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Biomolecular transport boosts super-resolution performance

11 May 2018

German project imaging quantum dots develops new method said to improve resolution by factor of ten.

A number of different techniques to overcome the inherent diffraction limit in optical microscopy have been developed in recent years, including the fluorescence-based methods recognized by the 2014 Nobel prize for chemistry.

Quantum dots—semiconductor particles around ten nanometers in size within which single electrons can be tightly confined—offer another route to potentially ultra-high resolution, especially when combined with the ability of metal surfaces and nanostructures to localize or enhance optical fields.

Under the right circumstances, these local field enhancements can modulate the absorption and emission rates of optical emitters by several orders of magnitude, boosting the signal-to-noise ratio and allowing better discrimination of the species under examination. However, techniques to exploit this effect have to date been limited in terms of throughput and resolution.

A team from Julius Maximilian University of Würzburg (JMU) and TU Dresden has now demonstrated a new approach to the application of quantum dots in super-resolution microscopy, in which biomolecules are used to carry the dots over a surface in large numbers. The study was published in Nature Nanotechnology.

The biological components of the system included a class of molecular motors called motor proteins, and tubular protein complexes termed microtubles.

"These two elements are among the fundamental components of an intracellular transport system," commented Stefan Diez of TU Dresden. "Microtubules up to several tenths of millimeters in length form a major network of transport routes inside cells. Motor proteins run along these routes, transporting intracellular loads from one place to another."

Resolution below five nanometers
The team designed a structure in which the motor proteins were fixed to the surface of a thin gold substrate, and the microtubles then passed over that surface. Quantum dots were attached to the microtubles, effectively allowing a swarm of quantum dots to glide in different directions across the surface of the gold layer, while being stimulated into emission by a 488-nanometer laser shining through 250-nanometer slits in the substrate.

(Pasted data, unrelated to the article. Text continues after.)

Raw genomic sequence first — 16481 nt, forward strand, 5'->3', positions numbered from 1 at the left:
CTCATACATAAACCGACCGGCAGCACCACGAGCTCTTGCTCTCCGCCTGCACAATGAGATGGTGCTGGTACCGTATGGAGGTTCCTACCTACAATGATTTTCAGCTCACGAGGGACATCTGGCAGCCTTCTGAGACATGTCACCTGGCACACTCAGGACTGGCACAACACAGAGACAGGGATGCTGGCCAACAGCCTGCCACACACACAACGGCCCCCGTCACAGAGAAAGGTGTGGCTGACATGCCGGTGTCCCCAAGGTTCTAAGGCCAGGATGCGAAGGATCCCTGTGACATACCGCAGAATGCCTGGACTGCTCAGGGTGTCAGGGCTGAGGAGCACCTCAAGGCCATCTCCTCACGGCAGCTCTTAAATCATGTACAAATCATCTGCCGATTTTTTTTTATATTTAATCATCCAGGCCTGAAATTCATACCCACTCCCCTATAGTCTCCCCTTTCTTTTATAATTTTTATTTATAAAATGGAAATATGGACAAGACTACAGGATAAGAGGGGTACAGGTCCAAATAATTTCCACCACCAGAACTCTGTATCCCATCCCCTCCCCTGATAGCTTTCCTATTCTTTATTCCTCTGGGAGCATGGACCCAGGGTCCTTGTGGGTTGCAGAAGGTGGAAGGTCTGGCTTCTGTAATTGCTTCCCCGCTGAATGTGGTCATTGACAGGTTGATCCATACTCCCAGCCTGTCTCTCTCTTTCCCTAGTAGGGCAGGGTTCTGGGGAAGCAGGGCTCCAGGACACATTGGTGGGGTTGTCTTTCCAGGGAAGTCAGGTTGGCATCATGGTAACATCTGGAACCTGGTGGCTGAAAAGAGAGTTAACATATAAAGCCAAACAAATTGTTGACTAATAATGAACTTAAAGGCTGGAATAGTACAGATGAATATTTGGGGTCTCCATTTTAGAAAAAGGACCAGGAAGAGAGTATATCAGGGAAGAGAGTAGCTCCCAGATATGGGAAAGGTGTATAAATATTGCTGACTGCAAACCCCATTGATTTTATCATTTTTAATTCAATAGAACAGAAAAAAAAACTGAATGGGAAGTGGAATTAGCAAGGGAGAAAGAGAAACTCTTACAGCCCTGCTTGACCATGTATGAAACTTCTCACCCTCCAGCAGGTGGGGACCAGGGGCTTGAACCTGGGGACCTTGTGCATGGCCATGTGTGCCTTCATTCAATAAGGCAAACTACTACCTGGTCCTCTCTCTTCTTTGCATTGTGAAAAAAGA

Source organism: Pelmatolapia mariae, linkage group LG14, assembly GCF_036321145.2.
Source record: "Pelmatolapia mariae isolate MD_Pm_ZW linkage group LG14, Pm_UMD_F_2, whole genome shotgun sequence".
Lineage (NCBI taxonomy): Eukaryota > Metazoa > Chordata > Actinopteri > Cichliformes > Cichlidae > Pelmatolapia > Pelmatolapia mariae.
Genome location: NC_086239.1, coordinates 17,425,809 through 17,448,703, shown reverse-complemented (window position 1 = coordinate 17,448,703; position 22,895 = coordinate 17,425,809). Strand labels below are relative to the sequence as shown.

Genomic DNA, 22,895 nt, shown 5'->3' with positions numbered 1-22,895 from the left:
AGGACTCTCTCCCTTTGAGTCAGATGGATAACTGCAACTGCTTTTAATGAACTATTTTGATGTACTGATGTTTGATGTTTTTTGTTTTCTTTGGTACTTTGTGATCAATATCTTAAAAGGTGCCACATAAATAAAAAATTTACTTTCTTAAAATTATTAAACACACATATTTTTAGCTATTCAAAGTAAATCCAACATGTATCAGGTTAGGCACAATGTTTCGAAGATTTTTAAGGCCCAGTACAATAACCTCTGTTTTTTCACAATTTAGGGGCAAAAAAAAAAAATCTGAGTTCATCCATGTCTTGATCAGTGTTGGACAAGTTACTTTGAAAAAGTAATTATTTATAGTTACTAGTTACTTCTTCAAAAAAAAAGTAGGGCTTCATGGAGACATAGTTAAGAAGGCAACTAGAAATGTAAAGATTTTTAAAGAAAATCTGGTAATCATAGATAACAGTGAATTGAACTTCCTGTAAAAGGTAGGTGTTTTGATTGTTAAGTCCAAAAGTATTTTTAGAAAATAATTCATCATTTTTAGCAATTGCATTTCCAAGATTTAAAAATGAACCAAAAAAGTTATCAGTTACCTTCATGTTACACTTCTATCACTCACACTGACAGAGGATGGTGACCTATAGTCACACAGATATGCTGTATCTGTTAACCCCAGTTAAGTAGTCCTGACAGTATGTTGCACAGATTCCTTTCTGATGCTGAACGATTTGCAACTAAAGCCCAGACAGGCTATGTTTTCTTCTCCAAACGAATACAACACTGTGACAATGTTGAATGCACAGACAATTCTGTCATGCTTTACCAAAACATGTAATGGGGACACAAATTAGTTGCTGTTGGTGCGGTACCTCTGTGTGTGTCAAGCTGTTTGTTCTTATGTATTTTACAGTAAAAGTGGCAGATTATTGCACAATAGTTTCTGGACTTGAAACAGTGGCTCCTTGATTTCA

Employing a high number of quantum dots in this way allows a large area to be scanned in a short period of time, and in its published paper the project noted that the deterministic motion of the quantum dots allowed for the interpolation of their tracked positions, resulting in an increased spatial resolution and a suppression of localization artifacts.

The team characterized the operation as allowing "measurement of light fields at a resolution below five nanometers in an experimental set-up that resembles a classical optical microscope," and commented that this "makes it possible to determine the position of the quantum dots ten times more accurately than with previously established high-resolution microscopy methods."

Control of near-field interactions between light and matter is of great interest in topics such as quantum communication and light harvesting, along with potential uses in biomedical sensing and diagnosis, where quantum dots may be a route to rapid detection and monitoring of clinical conditions without complex laboratory-based equipment.

"Our technique can be readily applied to a variety of surfaces for scalable, nanometer-resolved and artifact-free near-field mapping using conventional wide-field microscopes," commented the project team, which will next use this molecular transport system to couple quantum dots to specifically prepared optical near-field resonators to study their interaction.

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